Posted by   on (February 19, 2011, 7:46 GMT)

We, the cricket crazy nation of India take pride in our 'Team India', billed as the most favored to lift the ICC world cup 2011. On behalf of more than 122 crore people, I wish MSD & his men Good Luck! Come on India, You can do it. Hip Hip Hoorey!!

Posted by   on (February 19, 2011, 7:28 GMT)

Best of luck indian cricket Team....

Posted by   on (February 19, 2011, 7:23 GMT)

I see a lot of comments on Dhoni favoring Raina..he doesnt infact he does with Yuvraj...Thr shud be a tussle between Yuvraj & Kohli..how do u compare 1down batman Kohli and 4down Raina..Kolhi shud hav replaced Yuvi and not Raina...Yuvraj hasnt produced any matchwinning effort in the recent years and people say they are waiting for his form to return.How long????

Posted by Unnikuttan24 on (February 19, 2011, 7:18 GMT)

GO GO INDIAN, ALL THE BEST! NOTHING WINING THE MATCH WILL EXPECTED FROM THE CUP FAVOURITES.

Posted by brsimha on (February 19, 2011, 7:11 GMT)

Best of Luck india....right time to do it and honor our cricket God (Sachin) with this world Cup...you guys vl Roczzzz...

Posted by Shriram.Jayaraman on (February 19, 2011, 6:55 GMT)

In this new format Ind in the QF is a surety, and is a given. Its the surprises that lie after the league stage that we need to look out for. But with our batsmen's peak form and the tough but succesful tourneys they've had immediately before the World Cup, Indians are aware of all secret weapons teams might possess. Pray to lord, that we get one more reference than simply quoting 1983 everytime...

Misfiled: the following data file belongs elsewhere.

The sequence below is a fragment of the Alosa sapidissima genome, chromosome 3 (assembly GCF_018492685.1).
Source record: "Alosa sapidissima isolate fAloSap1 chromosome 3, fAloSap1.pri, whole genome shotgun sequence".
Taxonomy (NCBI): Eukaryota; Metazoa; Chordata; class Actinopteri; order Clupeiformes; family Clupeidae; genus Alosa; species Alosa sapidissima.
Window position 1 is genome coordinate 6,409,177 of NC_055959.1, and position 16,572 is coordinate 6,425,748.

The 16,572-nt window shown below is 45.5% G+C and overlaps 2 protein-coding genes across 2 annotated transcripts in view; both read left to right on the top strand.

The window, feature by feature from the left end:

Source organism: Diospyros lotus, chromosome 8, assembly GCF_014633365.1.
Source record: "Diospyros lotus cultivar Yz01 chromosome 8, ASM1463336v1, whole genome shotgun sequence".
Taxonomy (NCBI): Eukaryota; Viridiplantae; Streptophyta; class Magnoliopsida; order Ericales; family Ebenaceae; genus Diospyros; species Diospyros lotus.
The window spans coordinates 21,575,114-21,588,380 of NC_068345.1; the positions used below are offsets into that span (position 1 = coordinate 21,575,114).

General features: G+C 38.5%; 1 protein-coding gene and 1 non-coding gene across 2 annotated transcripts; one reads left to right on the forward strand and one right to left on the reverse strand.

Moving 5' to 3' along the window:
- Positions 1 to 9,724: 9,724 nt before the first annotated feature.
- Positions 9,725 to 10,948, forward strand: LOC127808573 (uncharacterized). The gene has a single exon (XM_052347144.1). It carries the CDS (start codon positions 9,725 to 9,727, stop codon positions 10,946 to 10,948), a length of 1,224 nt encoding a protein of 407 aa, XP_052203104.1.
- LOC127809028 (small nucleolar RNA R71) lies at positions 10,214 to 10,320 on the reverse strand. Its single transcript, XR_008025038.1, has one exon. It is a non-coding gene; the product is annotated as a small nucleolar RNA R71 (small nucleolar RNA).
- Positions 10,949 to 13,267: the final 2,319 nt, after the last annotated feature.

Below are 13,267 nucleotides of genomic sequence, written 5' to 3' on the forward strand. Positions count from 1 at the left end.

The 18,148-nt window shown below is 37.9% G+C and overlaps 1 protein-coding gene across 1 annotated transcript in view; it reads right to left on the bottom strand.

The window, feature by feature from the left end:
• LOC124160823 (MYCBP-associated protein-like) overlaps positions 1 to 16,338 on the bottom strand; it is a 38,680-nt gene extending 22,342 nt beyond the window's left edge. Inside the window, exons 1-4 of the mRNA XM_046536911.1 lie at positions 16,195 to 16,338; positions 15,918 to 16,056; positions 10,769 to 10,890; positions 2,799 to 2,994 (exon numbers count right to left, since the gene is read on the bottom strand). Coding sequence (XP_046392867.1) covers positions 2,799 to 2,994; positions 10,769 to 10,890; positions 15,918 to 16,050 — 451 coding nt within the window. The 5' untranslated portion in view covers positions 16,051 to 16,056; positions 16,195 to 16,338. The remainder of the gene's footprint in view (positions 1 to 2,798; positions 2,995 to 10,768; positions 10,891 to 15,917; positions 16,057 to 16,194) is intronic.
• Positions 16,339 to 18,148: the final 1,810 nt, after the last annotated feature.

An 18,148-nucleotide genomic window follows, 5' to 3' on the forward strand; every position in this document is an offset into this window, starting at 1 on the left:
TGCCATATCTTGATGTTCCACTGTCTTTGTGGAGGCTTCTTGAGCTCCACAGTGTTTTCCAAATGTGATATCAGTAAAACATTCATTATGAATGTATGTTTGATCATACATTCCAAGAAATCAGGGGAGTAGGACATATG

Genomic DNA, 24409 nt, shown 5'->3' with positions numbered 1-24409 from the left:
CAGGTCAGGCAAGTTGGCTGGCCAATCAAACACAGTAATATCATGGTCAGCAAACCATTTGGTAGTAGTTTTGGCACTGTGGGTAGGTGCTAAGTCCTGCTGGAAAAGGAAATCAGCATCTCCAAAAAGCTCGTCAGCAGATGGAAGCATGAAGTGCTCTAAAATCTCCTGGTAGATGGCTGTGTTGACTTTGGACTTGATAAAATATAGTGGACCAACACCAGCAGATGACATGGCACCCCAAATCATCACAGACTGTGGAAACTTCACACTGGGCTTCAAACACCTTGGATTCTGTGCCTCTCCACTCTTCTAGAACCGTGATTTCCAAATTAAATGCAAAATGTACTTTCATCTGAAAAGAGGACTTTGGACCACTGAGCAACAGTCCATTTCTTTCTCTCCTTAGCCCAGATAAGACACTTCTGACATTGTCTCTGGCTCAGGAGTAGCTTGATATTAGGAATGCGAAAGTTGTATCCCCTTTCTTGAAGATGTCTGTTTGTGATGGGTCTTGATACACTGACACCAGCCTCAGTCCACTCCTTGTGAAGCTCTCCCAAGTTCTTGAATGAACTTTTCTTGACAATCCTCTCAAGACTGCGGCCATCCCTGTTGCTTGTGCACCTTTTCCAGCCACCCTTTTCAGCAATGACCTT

Posted by   on (February 19, 2011, 6:51 GMT)

Look for past 1 year India is usually playing Sri lanka, Bangladesh regularly either they are involved in tri series or in a bilateral series. India yet to be tested. More important is not about 2 or 3 players to come good, its about 11 player have to be good on that particular day in all 3 department. World cup is different ball game altogether. Dont ever count Australia out they are still the biggest threat to India if u see World cup history. In the subconitinent also they are the team who can still be dangerous for any strong opposition. Lets hope India do well in this World Cup.

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Sambit Bal Editor-in-chief Sambit Bal took to journalism at the age of 19 after realising that he wasn't fit for anything else, and to cricket journalism 14 years later when it dawned on him that it provided the perfect excuse to watch cricket in the office. Among other things he has bowled legspin, occasionally landing the ball in front of the batsman; laid out the comics page of a newspaper; covered crime, urban development and politics; and edited Gentleman, a monthly features magazine. He joined Wisden in 2001 and edited Wisden Asia Cricket and Cricinfo Magazine. He still spends his spare time watching cricket.